A hiragana chart is one of the most useful tools imaginable for study. Hiragana is the corner stone of the written language. There are 46 characters so memorizing them is pretty manageable.
Hiragana, like English, is a phonetic alphabet meaning that each character has a sound just like in katakana. Kanji on the other hand is a hairy bear in comparison. It is a symbolic written language. So therein lies the power of hiragana. If you can't read the kanji, Japanese will write hiragana above it so you can "sound it out." They call it "furigana".
Another interesting factoid is that hiragana was originally a language used by women or for personal letters before kanji was on the scene.
Did you know that in Japan, when school children begin the long and arduous journey of learning Japanese as a written language they begin with Hiragana? That's right even before Katakana and way before Kanji.
This is generally why most Hiragana charts you run across are aimed at children so they are filled with cartoon characters like Hello Kitty or Thomas The Train etc. Cute, but not quite what an adult ESL teacher would like to decorate his or her walls with. But to each his own as they say, so we have a couple high gloss wall charts with all the hiragana letters picked out for you.
Posters are useful in the sense that they are always right there in front of your face as soon as you find a good place to hang it. Right on the refrigerator door is a good place. You can grab a glance at the chart to refresh your memory before you pull open the refrigerator door and crack a cold one.
( I actually knew I guy who put his chart where he knew he would always see it - the bathroom wall.) No joke. Just read the Amazon customer review immediately above in red letters. (It might be the same person for all I know.)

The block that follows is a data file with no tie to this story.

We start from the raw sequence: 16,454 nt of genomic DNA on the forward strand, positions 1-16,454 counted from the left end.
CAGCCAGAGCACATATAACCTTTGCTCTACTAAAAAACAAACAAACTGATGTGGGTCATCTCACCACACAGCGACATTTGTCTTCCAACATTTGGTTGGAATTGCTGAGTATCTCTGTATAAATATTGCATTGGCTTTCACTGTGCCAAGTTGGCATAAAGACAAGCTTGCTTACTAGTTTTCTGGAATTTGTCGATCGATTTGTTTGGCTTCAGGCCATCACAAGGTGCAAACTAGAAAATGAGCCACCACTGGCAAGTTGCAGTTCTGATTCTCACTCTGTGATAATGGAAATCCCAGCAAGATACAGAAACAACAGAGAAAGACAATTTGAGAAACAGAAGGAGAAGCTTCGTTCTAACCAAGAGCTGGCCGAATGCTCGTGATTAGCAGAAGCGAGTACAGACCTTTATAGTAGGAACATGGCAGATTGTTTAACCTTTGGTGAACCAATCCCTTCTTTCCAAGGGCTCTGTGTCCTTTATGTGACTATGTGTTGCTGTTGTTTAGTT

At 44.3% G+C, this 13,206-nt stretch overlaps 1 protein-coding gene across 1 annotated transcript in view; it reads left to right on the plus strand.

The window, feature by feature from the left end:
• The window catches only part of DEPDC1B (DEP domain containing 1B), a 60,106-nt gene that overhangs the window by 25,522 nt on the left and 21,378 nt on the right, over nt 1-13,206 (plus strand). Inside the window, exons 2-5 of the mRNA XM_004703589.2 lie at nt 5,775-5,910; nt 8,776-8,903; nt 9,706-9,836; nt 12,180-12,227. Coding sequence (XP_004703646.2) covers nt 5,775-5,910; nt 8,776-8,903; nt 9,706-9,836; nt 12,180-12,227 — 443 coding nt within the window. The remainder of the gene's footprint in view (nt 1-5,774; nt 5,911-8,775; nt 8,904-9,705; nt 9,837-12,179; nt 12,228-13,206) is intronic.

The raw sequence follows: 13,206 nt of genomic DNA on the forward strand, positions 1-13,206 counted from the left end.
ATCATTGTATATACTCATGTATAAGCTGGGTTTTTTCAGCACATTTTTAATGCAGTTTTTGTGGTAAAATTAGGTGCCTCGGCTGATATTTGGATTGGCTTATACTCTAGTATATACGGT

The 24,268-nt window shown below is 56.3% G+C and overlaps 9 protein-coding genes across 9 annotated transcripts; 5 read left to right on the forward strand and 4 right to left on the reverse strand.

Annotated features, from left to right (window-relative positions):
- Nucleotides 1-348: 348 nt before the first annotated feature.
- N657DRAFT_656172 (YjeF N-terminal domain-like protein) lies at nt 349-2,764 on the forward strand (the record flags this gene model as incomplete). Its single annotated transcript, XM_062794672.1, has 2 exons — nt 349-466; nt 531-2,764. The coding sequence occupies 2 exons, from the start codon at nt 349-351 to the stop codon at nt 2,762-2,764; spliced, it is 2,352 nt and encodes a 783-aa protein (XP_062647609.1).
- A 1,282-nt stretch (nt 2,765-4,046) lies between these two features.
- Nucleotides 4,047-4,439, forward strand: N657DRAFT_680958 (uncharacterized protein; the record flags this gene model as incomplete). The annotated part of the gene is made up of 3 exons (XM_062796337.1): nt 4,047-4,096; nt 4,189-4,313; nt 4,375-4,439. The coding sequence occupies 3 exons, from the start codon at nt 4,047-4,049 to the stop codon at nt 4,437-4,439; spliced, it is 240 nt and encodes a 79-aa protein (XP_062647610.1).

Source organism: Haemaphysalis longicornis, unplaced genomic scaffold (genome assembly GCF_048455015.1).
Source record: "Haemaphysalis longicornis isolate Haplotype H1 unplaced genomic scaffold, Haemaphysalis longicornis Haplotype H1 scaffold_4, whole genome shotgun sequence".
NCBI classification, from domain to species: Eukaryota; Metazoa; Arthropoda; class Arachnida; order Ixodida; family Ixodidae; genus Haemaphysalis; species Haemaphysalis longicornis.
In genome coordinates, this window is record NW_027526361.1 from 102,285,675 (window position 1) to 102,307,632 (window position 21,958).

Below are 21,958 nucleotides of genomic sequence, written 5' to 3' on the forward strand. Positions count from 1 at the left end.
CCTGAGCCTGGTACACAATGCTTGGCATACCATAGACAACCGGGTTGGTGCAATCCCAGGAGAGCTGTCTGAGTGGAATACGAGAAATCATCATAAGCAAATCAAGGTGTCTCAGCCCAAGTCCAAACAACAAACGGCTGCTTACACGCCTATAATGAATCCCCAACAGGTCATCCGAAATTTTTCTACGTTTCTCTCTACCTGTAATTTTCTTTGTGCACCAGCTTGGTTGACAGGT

Although a hiragana chart won't actually teach you hiragana as you will need a hiragana writing practice book to really drill it down.
But if you're one of zillions of ESL teachers who are into learning Japanese and moved into an apartment without a single thing on the wall - not even curtains on the windows or any light fixtures. It may just fit the bill. Better than staring at a blank wall.
Mnemonic charts really help when it comes to shaving some time off of learning Japanese. The one issue with them is that we all think a bit differently so some symbols resonate well with some people and not a bit with others. In our Amazon picks above, the center chart is mnemonic.
One way around this (if you have time to kill between teaching classes) is to make or print a plain chart and make up your own symbols that resonate with you to speed up your memorization of them. Plus just the actual exercise of making the chart drills it into your cranium a bit more.
Another thing to keep in mind with hiragana whether you're getting a chart, (see some good stuff from Amazon just below is the stroke order. There is a predetermined order for writing them. If your stroke order is off or not in the correct order the character will look strange. And if you think it is important in writing hiragana it is undeniably true when you step up your game to writing kanji.
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